INSPECTORS have criticised a Scottish hospital after finding that elderly patients were waiting up to 25 minutes before staff helped them eat and drink at meal-times.

A report by Healthcare Improvement Scotland (HIS) into care standards at the Western General in Edinburgh found there were delays of between 10 and 25 minutes from when meals were handed out to patients and nursing staff assisted them to eat and drink.

Inspectors also noted that many patients felt that their portions were too large and food was being wasted. They also reported that there was "no evidence of individualised care plans in place highlighting patients' eating and drinking likes and dislikes, dietary requirements and food allergies" and that not all patients were receiving nutritional risk assessments within 24 hours of admission. However, the HIS inspection also highlighted that patients were generally pleased with the quality of food available.

The report said: "We saw many examples of good practice with staff assisting patients to eat and drink in an encouraging, positive and unhurried manner."

There were individual examples of patients being left on their own with no help, while in another case a patient's meal was left on the over-bed table out of reach of the patient. There were also failings in relation to mental health, with inspectors reporting that "there is no bed management system in place to track the number of bed or ward moves for patients with dementia".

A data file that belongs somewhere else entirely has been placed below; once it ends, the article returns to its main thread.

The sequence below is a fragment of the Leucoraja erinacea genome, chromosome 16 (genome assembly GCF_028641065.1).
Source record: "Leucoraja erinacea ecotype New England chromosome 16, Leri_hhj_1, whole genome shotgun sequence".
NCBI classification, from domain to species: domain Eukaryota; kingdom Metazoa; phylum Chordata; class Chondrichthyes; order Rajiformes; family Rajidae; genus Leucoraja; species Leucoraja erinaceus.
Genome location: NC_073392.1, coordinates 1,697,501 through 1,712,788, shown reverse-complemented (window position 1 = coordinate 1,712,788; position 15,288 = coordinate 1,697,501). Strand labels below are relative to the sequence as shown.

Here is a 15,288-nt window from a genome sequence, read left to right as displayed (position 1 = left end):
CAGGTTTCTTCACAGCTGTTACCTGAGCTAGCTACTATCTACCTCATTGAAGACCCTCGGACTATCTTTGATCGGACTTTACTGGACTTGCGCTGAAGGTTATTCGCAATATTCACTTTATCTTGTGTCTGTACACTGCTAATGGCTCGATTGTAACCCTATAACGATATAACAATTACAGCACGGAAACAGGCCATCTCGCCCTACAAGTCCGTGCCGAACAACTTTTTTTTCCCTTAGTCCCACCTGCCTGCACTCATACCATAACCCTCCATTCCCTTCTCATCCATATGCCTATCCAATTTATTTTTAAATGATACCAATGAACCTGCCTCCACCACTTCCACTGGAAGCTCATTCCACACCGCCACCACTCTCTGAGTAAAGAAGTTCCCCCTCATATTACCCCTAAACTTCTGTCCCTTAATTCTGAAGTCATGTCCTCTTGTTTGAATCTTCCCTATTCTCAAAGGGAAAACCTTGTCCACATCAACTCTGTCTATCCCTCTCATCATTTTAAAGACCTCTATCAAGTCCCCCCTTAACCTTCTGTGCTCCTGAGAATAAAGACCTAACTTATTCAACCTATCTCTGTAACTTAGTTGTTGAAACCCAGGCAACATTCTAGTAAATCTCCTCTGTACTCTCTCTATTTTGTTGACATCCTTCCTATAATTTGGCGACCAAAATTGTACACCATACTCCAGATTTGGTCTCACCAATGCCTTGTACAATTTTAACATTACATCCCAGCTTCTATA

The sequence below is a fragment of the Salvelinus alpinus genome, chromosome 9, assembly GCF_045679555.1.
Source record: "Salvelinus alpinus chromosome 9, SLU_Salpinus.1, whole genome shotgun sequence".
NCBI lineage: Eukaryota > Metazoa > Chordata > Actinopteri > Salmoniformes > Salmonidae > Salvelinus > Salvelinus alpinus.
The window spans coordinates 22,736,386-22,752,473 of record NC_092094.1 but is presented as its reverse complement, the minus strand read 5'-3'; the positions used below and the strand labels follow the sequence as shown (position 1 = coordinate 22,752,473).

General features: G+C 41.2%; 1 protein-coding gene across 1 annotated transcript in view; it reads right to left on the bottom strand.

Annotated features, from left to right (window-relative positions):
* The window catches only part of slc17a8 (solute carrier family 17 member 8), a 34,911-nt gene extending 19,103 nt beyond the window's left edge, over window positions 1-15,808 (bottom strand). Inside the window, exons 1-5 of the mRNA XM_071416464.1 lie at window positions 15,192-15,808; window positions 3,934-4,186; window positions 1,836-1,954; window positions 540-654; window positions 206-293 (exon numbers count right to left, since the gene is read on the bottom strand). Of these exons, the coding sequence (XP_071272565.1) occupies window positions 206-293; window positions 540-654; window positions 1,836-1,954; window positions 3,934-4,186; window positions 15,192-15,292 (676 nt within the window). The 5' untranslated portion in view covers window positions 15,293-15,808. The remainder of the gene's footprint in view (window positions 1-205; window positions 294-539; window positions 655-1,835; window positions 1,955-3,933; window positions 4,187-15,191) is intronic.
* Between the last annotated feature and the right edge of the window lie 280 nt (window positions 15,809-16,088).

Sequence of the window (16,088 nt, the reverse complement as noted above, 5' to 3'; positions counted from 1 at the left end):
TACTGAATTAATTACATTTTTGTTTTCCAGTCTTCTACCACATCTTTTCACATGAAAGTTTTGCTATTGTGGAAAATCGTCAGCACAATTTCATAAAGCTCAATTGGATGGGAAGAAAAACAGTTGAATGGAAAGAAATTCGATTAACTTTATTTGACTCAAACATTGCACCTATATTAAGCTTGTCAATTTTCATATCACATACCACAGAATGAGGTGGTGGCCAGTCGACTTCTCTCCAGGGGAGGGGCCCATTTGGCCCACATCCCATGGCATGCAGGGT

They also criticised an "inconsistent approach" to cognitive impairment screenings across the hospital, with "limited information" in care plans about the needs of individual patients with dementia or other mental health problems.

Jackie Baillie, Scottish Labour's Shadow Health Secretary, said: "The SNP have cut 2000 nurses from the NHS. The fact that elderly patients are waiting 25 minutes for something as basic as taking their meal is highly concerning."

Melanie Hornett, Nurse Director for NHS Lothian, said she was pleased with the "many positive findings" of inspectors, but acknowledged there was room for improvement.